BAGHDAD, Iraq (AP) _ Chief U.S. administrator L. Paul Bremer on Saturday presented Iraq's Governing Council with Washington's new policy proposals aimed at speeding up Iraq's sovereignty, officials said.

Bremer met with the council as the military reported that a soldier was killed when his vehicle struck a roadside bomb, becoming the 400th U.S. serviceman to die since the conflict began in March.

Details of Bremer's meeting with the Governing Council were not immediately available. Senior administration officials told The Associated Press that the proposed changes include holding elections in the first half of next year and forming a new government before a constitution is written, thus effectively granting Iraq sovereignty by the middle of 2004.

Previously, the Bush administration has insisted that a new charter be written and adopted before general elections are held, a process that was likely to last at least another year.

Bremer met in Baghdad Friday with Jalal Talabani, the head of the Iraqi Governing Council, to discuss Washington's new policy proposals regarding a return of Iraqi sovereignty, said Mahmoud Othman, a member of the 24-seat body.

Othman told the AP that the Governing Council will study the proposals but may not agree with the details. ``For our part, we have our own ideas,'' he said. ``We will listen to Bremer and he will listen to us.''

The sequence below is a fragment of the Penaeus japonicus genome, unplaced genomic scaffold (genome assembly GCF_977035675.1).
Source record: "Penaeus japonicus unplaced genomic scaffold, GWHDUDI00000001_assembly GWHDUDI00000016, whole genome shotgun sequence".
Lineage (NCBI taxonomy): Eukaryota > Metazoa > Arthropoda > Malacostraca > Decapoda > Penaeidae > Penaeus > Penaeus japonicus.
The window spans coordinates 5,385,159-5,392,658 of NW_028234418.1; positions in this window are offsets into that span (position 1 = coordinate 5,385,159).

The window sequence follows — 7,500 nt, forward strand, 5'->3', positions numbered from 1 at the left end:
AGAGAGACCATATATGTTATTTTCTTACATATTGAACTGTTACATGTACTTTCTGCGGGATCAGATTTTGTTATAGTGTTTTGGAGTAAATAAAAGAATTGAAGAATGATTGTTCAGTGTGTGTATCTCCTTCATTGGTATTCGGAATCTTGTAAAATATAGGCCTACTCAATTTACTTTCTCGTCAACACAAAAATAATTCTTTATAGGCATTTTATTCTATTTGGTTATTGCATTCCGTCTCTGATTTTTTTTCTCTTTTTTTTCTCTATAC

Winning speedy agreement on a new political course may take time because of conflicting interests among Iraq's diverse groups.

The changes include a proposal to accelerate Iraqi self-rule to as early as June, according to a report in The New York Times. The ideas appeared aimed at defusing growing attacks against coalition forces, which the military said continued to claim more victims.

The U.S. soldier who was killed Saturday was traveling in a two-vehicle patrol. Two other soldiers were wounded in the blast, a military spokesman said.

On Friday, a 1st Armored Division soldier was killed in a roadside bombing in central Baghdad, the military said. Two other soldiers were wounded.

The U.S. policy switch appeared aimed at defusing growing attacks against coalition forces. The insurgency, initially centered in the so-called Sunni Triangle of central Iraq, now appears to be spreading to the north and south of the country.

ABC News reported that Washington's new proposals also call for provincial leaders to meet in the spring to choose delegates for an assembly, which would elect a transitional government by next summer. The United States would hand over power to this body.

The U.S. administration agreed to a plan by the Iraqi leadership to speed up the transfer of power, and give Iraqis control over their own wealth and political affairs while maintaining the presence of coalition forces, the New York Times said.

In the northern city of Mosul, Khalid Victor, a translator working for the municipal administration and his son were killed Saturday when gunmen opened fire at their car, officials said.

``It's obvious that they are targeting all Iraqis working with Americans,'' said a city official who declined to give his name.

Faced with a mounting security crisis, U.S. troops stepped up their campaign against Iraqi insurgents, going after them with massive firepower before they have a chance to strike.

In Baghdad Friday, distant explosions could be heard after sundown in the central part of the city, and the 1st Armored Division said they were part of ``pre-emptive mortar fire'' against insurgent positions.

A division spokesman said aircraft were launched to carry out some of the strikes. He would not specify the targets.